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Waterford's affinity with Mayo, the anonymity for players based in Dublin and league struggles

Derek McGrath is back plotting Waterford’s fortunes for a fifth season.

Waterford hurling manager Derek McGrath at the launch of the 19th annual KN Group All-Ireland GAA Golf Challenge.
Waterford hurling manager Derek McGrath at the launch of the 19th annual KN Group All-Ireland GAA Golf Challenge.
Image: Seb Daly/SPORTSFILE

THEY WERE THE two luckless counties last September when the All-Ireland honours were being doled out.

Waterford will this season be aiming to end a 59-year wait to lift the Liam MacCarthy Cup glory while Mayo must try to halt a 67-year barren spell since they claimed Sam Maguire.

Derek McGrath is tasked with trying to steer Waterford to that breakthrough and recognises an affinity between the two counties with their sets of passionate followers yearning for success.

“Say if you go down to Killarney to the mid-term break in October and you’re down there and you meet someone from down the country, they’d say ‘Ah Jesus I’d love to see Waterford win the All-Ireland’.

“The you meet the next person and they’d say they’d love to see Mayo win the All-Ireland. There’s almost an affinity of how people feel about the two counties.

“I think Mayo have been a lot more consistent in terms of their reaching of All-Ireland finals over the last seven or eight years. So I don’t think we’ve reached that level that Mayo have been at in terms of a top two or top three team.

“I think what is very relevant is the nature of the people in each county, they long for it so much. They want it so much that everything is probably over-analysed and over-scrutinised. That’s why I’d have great admiration for (Stephen) Rochford from afar, just even tactical decisions he made coming into the Kerry game (last year) with the Donaghy O’Shea (match up).

Stephen Rochford Mayo manager Stephen Rochford Source: Donall Farmer/INPHO

“Just not being afraid. Even back to the All-Ireland final replay where he replaced the goalkeeper a couple of years ago. He had a plan around the kickouts and he was willing to back himself on it.

“(I’ve) just more of an affinity to what’s going on in their camp, not that we could mirror it but learn from it I suppose. I’d just be impressed how Mayo do their business in terms of going back all the time and just going at it all the time.

“They’re fairly relentless. I think people are afraid to say they’re gone as well because they know there’s more in them. I’d have great admiration for them.”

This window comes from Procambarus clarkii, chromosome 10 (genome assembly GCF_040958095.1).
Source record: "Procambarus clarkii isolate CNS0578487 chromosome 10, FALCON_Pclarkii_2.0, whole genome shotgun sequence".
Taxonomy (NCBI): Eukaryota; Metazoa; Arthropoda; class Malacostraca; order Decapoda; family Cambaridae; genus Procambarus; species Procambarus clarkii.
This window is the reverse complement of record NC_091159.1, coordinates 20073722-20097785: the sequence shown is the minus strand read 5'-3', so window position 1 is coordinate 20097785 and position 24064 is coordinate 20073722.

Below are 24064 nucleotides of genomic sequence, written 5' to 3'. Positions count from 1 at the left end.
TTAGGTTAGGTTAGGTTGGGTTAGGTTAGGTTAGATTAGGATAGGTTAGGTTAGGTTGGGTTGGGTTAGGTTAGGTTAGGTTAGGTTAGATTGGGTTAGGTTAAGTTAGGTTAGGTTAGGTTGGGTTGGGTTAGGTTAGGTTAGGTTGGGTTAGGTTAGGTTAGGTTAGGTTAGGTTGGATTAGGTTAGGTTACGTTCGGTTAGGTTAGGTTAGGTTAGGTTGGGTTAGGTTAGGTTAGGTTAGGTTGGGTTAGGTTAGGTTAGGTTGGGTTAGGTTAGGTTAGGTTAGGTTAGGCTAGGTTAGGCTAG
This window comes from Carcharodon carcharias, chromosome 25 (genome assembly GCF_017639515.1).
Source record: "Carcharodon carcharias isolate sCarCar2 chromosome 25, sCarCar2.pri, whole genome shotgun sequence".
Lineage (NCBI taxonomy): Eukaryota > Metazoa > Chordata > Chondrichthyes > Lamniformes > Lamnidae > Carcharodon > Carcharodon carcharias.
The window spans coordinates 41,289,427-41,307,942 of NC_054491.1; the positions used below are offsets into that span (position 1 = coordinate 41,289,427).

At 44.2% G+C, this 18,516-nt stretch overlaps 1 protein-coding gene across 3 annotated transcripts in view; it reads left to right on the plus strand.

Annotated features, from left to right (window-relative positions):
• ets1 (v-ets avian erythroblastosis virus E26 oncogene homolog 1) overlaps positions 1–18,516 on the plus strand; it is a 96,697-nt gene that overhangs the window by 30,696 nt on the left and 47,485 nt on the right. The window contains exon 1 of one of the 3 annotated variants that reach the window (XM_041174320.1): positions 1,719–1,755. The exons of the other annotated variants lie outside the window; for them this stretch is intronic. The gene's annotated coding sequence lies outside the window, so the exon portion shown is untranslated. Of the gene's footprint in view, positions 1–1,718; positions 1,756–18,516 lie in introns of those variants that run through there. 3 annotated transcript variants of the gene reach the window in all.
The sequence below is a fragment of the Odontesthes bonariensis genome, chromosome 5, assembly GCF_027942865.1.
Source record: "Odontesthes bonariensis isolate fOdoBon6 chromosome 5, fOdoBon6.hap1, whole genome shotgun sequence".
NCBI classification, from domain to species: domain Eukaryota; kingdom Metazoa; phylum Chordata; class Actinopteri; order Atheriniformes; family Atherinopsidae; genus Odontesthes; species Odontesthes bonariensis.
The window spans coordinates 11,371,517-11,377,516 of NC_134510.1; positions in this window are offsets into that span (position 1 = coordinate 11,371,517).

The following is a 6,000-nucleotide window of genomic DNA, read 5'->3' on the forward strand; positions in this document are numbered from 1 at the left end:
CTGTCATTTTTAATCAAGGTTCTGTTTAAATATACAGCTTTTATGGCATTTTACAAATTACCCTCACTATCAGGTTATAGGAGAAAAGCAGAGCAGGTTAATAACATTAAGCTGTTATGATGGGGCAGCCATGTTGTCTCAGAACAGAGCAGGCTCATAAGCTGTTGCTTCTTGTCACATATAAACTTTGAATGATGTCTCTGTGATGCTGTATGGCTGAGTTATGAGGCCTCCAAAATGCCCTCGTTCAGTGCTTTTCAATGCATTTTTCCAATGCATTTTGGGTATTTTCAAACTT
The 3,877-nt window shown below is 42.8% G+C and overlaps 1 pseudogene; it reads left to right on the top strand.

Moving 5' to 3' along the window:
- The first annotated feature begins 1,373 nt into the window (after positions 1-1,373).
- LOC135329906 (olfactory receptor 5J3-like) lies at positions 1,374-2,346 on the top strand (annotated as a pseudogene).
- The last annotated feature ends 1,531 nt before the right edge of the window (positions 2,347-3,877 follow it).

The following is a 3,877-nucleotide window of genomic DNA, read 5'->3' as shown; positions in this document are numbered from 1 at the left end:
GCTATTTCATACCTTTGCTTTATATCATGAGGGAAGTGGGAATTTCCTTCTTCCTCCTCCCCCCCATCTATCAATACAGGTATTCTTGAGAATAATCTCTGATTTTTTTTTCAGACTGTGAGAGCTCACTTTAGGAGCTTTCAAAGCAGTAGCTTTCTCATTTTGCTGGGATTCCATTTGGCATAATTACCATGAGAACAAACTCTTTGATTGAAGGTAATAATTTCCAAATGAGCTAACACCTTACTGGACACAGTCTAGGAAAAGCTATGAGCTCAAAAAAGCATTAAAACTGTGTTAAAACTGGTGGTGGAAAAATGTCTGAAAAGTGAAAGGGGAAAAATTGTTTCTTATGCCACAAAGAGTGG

The scale of challenge Mayo face has long been presented in the shape of the obstacles they must overcome. A crucial aspect off the pitch is the amount of players they have based in Dublin and McGrath can relate to that item of planning the journeys his players must undertake from the capital.

“You would be conscious of it. We have Peter Hogan and Patrick (Curran) are in DCU, so they’re kind of still in the student mode.

“Darragh Fives is teaching in St Benildus in Stillorgan, Tadhg (de Búrca) is in Oatlands, his second year of a H-Dip. Philip Mahony is teaching in Ardscoil.

“They’re living together in the same house, Darragh, Philip and Tadhg are living with, I think, Cillian Buckley and Matthew O’Hanlon.

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Derek McGrath celebrates with Philip Mahony Derek McGrath celebrates last year's All-Ireland semi-final victory with Philip Mahony. Source: James Crombie/INPHO

“Stephen O’Keeffe, he’s in the Bank of Ireland, I won’t say he’s been well looked after but he’s able to get down.

“We just try to mix and match. Like they came down last night. That’s probably on the back of not being able to get down from Dublin at the weekend.

“But for instance, the Sunday that we played Cork, we didn’t ask them to travel the Tuesday because Tadhg and Philip had played 70 minutes, Paddy and them were playing the Fitzgibbon.

“They normally do a ball alley session in (Kilmacud) Crokes and get a bit of grub in the Goat and that’s how it works for us when they’re not coming down.

“But in terms of a drain? No, they love the anonymity, they love the whole scene in Dublin, in terms of working and living in Dublin, you’re away from a little bit of the bubble of Waterford.

“We put them into the bracket of all or nothing, depending on what their needs would be. Like, Darragh’s been out injured, Darragh Fives, if he needs to get down for physio or rehab he will come down. You have to balance that against four hours in a car, going up and down, how he feels with his injuries.

“They don’t mind the spin down. It won’t be too bad (for) one night, they’re coming down Friday, we don’t train on Thursday, we normally just train on Friday because they’re probably coming down for the weekend.”

Waterford’s last league outing against Cork saw them finally accumulate some points after three opening losses on the bounce. McGrath had forecasted a struggle at the outset of the league.

“It’s been difficult now. I probably flagged it, not in a cute sense. I just knew we hadn’t enough done.

“I keep saying this that we have to be completely right on point in terms of our work-rate and intensity and levels of possessive approach to be at it and we haven’t been at that in any game thus far bar parts of the Cork game the last day.

“We just have to stick to the process now and try and grind our way out of it and get some sort of nuggets of hope towards the championship, given the new championship format.

“We’re still eager to do well this Sunday and the following Sunday. I don’t want to be accused of getting the excuses in beforehand either but that’s just the nature, we’re training through the league.”

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Fintan O'Toole

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